Microsoft on Thursday announced net income of $5 billion and revenues of $19.9 billion for the quarter ending June 30, plus operating income of $26.76 billion on total revenues of $77.85 billion for its most recent fiscal year. But the company revealed stunning setback as well: It has written off $900 million related to Surface RT inventory adjustments.
“While our fourth quarter results were impacted by the decline in the PC market, we continue to see strong demand for our enterprise and cloud offerings, resulting in a record unearned revenue balance this quarter,” said Microsoft CFO Amy Hood. “We also saw increasing consumer demand for services like, Outlook.com, Skype, and Xbox LIVE. While we have work ahead of us, we are making the focused investments needed to deliver on long-term growth opportunities like cloud services.”
Microsoft CEO Steve Ballmer also chose to focus on the future.
“We are working hard to deliver compelling new devices and high-value experiences from Microsoft and our partners in the coming months, including new Windows 8.1 tablets and PCs,” he said. “Our new products and the strategic realignment we announced last week position us well for long-term success, as we focus our energy and resources on creating a family of devices and services for individuals and businesses that empower people around the globe at home, at work, and on the go, for the activities they value the most.”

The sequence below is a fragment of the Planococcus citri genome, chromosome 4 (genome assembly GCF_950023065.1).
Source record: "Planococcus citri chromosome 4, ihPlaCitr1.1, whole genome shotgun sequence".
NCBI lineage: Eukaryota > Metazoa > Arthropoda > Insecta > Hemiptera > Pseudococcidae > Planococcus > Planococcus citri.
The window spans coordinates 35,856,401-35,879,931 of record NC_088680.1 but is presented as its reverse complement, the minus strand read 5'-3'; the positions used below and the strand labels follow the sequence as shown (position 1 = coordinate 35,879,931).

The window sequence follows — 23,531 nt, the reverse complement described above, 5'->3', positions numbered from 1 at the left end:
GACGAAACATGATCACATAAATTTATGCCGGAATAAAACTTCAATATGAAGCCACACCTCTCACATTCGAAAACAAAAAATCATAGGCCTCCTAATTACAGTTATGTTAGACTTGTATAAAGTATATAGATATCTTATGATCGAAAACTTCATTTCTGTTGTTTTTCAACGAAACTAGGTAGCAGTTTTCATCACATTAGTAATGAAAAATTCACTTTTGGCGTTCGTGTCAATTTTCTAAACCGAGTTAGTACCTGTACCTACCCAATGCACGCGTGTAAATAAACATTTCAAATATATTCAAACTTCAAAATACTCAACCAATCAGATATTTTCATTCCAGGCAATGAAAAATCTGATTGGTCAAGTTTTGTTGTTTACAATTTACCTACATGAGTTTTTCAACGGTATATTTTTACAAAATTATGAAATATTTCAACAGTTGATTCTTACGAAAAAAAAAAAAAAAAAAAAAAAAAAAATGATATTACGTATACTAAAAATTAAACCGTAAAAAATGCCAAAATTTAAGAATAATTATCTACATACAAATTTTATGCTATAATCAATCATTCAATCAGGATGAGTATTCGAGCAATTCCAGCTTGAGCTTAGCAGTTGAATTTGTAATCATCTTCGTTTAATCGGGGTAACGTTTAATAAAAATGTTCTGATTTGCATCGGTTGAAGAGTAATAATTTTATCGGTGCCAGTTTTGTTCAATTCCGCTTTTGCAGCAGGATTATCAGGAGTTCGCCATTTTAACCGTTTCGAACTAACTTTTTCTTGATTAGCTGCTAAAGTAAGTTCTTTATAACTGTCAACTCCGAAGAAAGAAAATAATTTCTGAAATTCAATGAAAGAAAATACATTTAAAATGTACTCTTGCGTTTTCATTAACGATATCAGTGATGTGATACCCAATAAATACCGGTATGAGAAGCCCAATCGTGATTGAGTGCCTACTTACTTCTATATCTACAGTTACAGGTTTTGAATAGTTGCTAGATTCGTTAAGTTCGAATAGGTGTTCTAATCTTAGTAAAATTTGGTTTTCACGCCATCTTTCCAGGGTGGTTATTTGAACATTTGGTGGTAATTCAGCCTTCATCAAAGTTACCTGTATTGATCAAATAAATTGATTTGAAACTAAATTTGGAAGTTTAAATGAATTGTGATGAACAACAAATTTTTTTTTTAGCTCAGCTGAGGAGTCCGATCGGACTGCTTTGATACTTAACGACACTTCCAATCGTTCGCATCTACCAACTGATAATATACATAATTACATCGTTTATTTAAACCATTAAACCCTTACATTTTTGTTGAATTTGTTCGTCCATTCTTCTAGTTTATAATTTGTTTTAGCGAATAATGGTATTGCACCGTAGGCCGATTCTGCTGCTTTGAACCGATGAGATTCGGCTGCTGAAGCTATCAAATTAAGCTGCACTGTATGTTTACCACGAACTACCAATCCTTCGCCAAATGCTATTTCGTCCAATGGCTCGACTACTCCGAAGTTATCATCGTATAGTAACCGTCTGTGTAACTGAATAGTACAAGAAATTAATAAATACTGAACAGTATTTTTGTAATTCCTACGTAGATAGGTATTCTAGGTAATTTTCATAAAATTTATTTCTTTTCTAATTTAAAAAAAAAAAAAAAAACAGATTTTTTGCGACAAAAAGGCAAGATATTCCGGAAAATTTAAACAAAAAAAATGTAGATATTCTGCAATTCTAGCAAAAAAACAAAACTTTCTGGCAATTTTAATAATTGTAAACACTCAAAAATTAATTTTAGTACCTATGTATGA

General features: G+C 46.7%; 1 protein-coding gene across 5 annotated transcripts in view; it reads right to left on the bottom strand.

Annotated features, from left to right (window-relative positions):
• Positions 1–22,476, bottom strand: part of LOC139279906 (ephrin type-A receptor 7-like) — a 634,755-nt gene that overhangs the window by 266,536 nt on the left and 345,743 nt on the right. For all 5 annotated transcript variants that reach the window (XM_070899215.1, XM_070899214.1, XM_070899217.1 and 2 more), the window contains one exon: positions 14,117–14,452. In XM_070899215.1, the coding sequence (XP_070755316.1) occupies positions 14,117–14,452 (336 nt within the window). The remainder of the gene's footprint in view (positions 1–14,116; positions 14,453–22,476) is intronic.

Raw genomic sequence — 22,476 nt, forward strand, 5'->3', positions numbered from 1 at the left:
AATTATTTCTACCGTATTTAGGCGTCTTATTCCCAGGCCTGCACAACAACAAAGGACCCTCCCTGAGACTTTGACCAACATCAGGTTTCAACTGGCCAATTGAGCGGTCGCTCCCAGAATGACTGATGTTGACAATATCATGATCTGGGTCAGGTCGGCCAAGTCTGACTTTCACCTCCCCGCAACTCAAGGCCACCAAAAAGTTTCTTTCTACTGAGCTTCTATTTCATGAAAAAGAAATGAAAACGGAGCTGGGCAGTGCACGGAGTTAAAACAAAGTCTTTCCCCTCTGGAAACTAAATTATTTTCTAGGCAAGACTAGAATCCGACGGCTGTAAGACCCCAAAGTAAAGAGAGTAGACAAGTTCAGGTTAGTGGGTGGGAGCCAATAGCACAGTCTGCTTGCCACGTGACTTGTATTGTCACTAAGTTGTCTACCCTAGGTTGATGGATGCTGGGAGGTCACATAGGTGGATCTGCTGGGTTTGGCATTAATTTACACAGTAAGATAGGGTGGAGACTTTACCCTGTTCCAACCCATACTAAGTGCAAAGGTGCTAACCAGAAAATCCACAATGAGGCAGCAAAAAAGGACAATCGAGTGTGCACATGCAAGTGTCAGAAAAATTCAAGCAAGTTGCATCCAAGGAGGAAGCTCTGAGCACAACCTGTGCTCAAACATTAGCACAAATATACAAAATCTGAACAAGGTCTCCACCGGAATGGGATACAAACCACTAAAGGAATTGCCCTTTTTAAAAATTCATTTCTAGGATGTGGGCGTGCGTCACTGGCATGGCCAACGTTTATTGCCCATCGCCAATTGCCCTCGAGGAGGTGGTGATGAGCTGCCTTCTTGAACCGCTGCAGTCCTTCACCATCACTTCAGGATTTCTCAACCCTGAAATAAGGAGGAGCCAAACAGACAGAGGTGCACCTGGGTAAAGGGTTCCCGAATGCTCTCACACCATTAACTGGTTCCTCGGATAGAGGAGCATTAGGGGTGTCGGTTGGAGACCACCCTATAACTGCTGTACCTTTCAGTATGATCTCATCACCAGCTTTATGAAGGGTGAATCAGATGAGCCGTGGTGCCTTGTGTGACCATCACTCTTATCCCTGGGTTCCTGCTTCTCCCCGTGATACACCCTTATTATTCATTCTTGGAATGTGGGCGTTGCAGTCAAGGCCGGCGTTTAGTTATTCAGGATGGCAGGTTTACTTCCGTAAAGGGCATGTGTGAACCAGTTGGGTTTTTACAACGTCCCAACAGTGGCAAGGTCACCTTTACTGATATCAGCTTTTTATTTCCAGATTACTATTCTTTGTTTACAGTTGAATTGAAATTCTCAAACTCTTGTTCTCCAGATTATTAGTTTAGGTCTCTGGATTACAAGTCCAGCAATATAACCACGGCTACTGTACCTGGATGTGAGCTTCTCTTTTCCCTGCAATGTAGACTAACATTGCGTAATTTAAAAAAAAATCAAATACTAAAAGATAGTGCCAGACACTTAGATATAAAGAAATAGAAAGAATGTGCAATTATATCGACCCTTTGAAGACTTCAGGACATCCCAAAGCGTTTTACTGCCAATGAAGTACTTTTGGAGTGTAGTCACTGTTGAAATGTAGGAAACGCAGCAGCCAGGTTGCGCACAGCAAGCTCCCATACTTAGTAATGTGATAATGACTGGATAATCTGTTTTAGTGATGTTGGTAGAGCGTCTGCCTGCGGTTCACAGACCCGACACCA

The Surface RT write-off was more than enough to offset a $782 million gain of previously deferred revenue related to the Office Upgrade Offer. Microsoft obviously made too many of the devices and then took a financial hit related to recent industry-event giveaways, plus the recently announced and controversial $150 price cut for consumers. Sources say the charge is also related to parts and accessories, and not just the tablets themselves.
Beyond Surface RT, however, Microsoft’s five main businesses all reported solid gains in the quarter and fiscal year when compared with year-ago numbers. (It’s unclear how or whether this reporting will change over the next few quarters, given Microsoft’s recent reorganization.)
Office remained Microsoft’s biggest business, with revenue in the Business Division growing 14 percent for the fourth quarter and 3 percent for the fiscal year. Microsoft noted that Office 365 is now on a $1.5 billion annual revenue run rate.
Windows, which one might assume would be adversely impacted by a tough market for PCs and the soft launch of Windows 8, actually performed incredibly well, given the conditions. Microsoft’s second-biggest business saw revenue growth of 6 percent in the quarter and 5 percent for the fiscal year. And even when you exclude the impact of prior-year Windows Upgrade Offer revenue deferrals, the division saw only a 6 percent revenue decline in the quarter year over year, and just 1 percent for the full year. That is honestly pretty astonishing.
The Server Division continued strong growth of 9 percent for both the quarter and year, with Microsoft noting double-digit percentage revenue growth for both SQL Server and System Center. The Entertainment and Devices Division, which is responsible for Xbox, saw 8 percent revenue growth in the quarter and 6 percent for the fiscal year.